Intensive prospective data collection following-up all participants in the 2002–3 CC75C survey found an incidence of 2.8 falls/person-year. Of these over-90-year-old men and women 60% fell at least once in the year after interview, closely matching the proportion who remembered falling in the year before interview (58%). Three-quarters of the study participants who fell, or 45% of the full sample, had more than one fall during follow-up, but only a third reported having fallen more than once in the previous year.
These results are from reports by retrospective and prospective methods covering two consecutive years, thus direct comparison is not intended. Some variation between years would be expected: not only might individual health histories have changed or high risk individuals may have been identified for a preventive intervention, but the sample overall was older during the year after interview than the preceding year, with mortality also potentially affecting findings. However, the proportion of people who fell according to remembered fall history is strikingly similar to that observed during intensive follow-up. By contrast, the recalled falls may under-estimate the extent of repeat falling.
Strengths and limitations of the study
This unique cohort remains a highly representative population-based sample, using systematic tracing and careful re-recruitment to ensure a low drop-out rate: for only 16% of living survivors was it not possible to obtain even proxy informant data. No other study to date has gathered prospective falls data specifically from older people of such advanced age, representative of their population base. Intensive 12 months' follow-up covered the full sample, with methods that proved to be feasible and well accepted. Indeed there was great willingness from participants, as well as both formal and informal carers, to help with fall reporting – an indication of the relevance and high importance attached to the problem of falling amongst older people. Building on a long-standing study with the methodology already in place clearly imposes some limitations: the sample size in this survey was pre-determined by the survival of the cohort, though participation still exceeded numbers in the "90 plus" age range included in many larger population studies. Interpretation of the significance or non-significance of the relationships examined between group characteristics and measures of falling requires caution given the small sample size.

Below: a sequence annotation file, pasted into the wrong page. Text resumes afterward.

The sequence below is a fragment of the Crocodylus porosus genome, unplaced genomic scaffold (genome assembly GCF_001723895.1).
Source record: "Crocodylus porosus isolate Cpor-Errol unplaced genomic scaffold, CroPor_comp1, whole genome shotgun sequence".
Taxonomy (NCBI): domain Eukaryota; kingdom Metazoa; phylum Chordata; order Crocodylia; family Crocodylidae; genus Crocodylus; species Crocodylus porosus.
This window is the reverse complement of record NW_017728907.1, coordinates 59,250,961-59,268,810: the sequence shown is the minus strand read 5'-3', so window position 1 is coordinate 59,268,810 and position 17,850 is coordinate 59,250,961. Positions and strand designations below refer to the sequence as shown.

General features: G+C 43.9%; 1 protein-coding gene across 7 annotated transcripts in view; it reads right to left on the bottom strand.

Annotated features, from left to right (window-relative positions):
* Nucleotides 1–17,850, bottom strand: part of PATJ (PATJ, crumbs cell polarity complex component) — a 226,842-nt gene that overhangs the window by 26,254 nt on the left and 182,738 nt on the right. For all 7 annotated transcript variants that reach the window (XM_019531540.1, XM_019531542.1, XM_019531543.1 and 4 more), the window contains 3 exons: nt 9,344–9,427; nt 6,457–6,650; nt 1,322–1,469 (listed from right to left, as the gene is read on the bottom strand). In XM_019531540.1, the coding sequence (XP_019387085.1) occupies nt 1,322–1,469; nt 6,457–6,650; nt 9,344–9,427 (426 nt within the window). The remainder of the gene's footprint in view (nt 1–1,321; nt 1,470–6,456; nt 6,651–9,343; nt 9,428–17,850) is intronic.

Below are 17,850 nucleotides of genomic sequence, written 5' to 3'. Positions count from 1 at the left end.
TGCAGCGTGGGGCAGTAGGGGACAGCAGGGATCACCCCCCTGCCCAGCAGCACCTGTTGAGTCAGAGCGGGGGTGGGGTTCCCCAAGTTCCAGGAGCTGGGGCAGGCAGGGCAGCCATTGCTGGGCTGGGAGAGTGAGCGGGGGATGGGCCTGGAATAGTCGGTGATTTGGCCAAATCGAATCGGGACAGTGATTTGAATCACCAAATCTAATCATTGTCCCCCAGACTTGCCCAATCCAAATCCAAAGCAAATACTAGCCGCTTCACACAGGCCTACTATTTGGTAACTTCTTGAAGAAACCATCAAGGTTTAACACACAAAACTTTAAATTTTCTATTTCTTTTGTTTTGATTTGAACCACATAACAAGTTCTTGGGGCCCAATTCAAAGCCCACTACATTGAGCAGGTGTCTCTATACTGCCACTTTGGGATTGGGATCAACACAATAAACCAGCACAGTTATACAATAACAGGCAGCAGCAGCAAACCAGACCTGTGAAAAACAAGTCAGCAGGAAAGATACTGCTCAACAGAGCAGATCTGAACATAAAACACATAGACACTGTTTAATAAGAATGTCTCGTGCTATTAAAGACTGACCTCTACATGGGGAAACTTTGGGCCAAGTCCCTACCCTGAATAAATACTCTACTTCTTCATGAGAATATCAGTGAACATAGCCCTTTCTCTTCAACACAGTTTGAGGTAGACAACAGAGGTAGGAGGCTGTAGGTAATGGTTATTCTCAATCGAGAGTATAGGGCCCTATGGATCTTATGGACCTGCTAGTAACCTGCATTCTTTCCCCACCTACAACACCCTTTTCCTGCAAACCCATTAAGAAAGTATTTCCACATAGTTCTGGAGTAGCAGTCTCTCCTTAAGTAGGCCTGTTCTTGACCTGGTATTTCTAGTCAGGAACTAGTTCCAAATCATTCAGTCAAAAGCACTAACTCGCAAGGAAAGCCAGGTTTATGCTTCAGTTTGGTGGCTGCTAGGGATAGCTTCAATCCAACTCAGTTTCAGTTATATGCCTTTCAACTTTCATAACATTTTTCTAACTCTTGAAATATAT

Potential under-reporting of falls
Falls follow-up methods were intensive with phone-calls to cover those who missed returning one of the weekly calendar pages or who preferred telephone reports. Nevertheless, the possibility that there was under-reporting of some falls cannot be ruled out. Over-reporting is far less likely as details recorded ensured that it was soon detected if the same fall was mentioned twice. If there was marked under-reporting, the prevalence of falling could be even more widespread than found and falls incidence rates even higher.
Recall bias can affect any study; it is an anticipated problem in falls studies[5
]. Moreover, in this study's age-group cognitive impairment is a likely reason for forgetting falls [4
]. The most cognitively impaired in this study all had proxy informants reporting on their behalf, but these proxies may not always have been aware of every fall. There is more scope for under-reporting from those with milder impairment, not all of whom had a proxy source.
Period of reporting effects on fall estimates
It has long been known that the proportion of people who report past falls varies with the length of recall period questioned, with shorter intervals not necessarily providing the most accurate recall [5
]. Our survey gathered data in a format that allowed measurement of different recall time periods and also recorded time lapsed since the last recalled fall. This longer time frame revealed that a fall within the previous five years was remembered for 87% of the participants. As expected, the percentage remembering falls rose with longer time intervals but, as found in the EVOS study [14
], prevalence does not increase in proportion to length of recall period. This can be interpreted in different ways. It is plausible that falls which happened longer ago are less likely to be remembered, particularly non-injurious falls. Certainly in the current study the time lapsed since a "near fall" was generally short, suggesting these were often dismissed as unimportant and soon forgotten. Moreover falls that had resulted in injury were remembered as having happened longer ago than falls in general. On the other hand, it could be that people remember falls as having happened more recently than they actually did. The rising prevalence of falling and decreasing incidence of falls over longer recall periods shown in Figure may help explain some of the differences found for some factors between the relative risks for falling or repeated falling and the incidence rate ratios for falls (see Tables and ).
Recall interval is also relevant when comparing falls reported from previous prospective studies that used different systems to record falls. A Japanese study illustrated how differential follow-up methods affected reporting: the prevalence of falling during a year in three comparable groups of men asked about their falls every month, every three months and just once at year end was 21%, 16% and 6% respectively, though no such pattern was found amongst women (26%, 18% and 21% respectively) [16
]. However, this gender distinction was not found in CC75C.
Consistency of reporting falling
A recent systematic review of falls monitoring [4
] took prospective data collection using on-going weekly or monthly calendars as their recommended criterion standard, though the authors found insufficient evidence to advise what time interval was optimal. This review concluded that recall methods could be highly specific (91–95%) but less sensitive (80–89%) than prospective. The broad concordance between retrospective and prospective findings shown in the few studies mentioned below, and close agreement found in the current CC75C survey, would fit these conclusions. However, even where similar proportions of people falling are reported for pre- and post-interview periods, these will not necessarily represent the same individuals. The Gloucestershire Longitudinal Study of Disability [17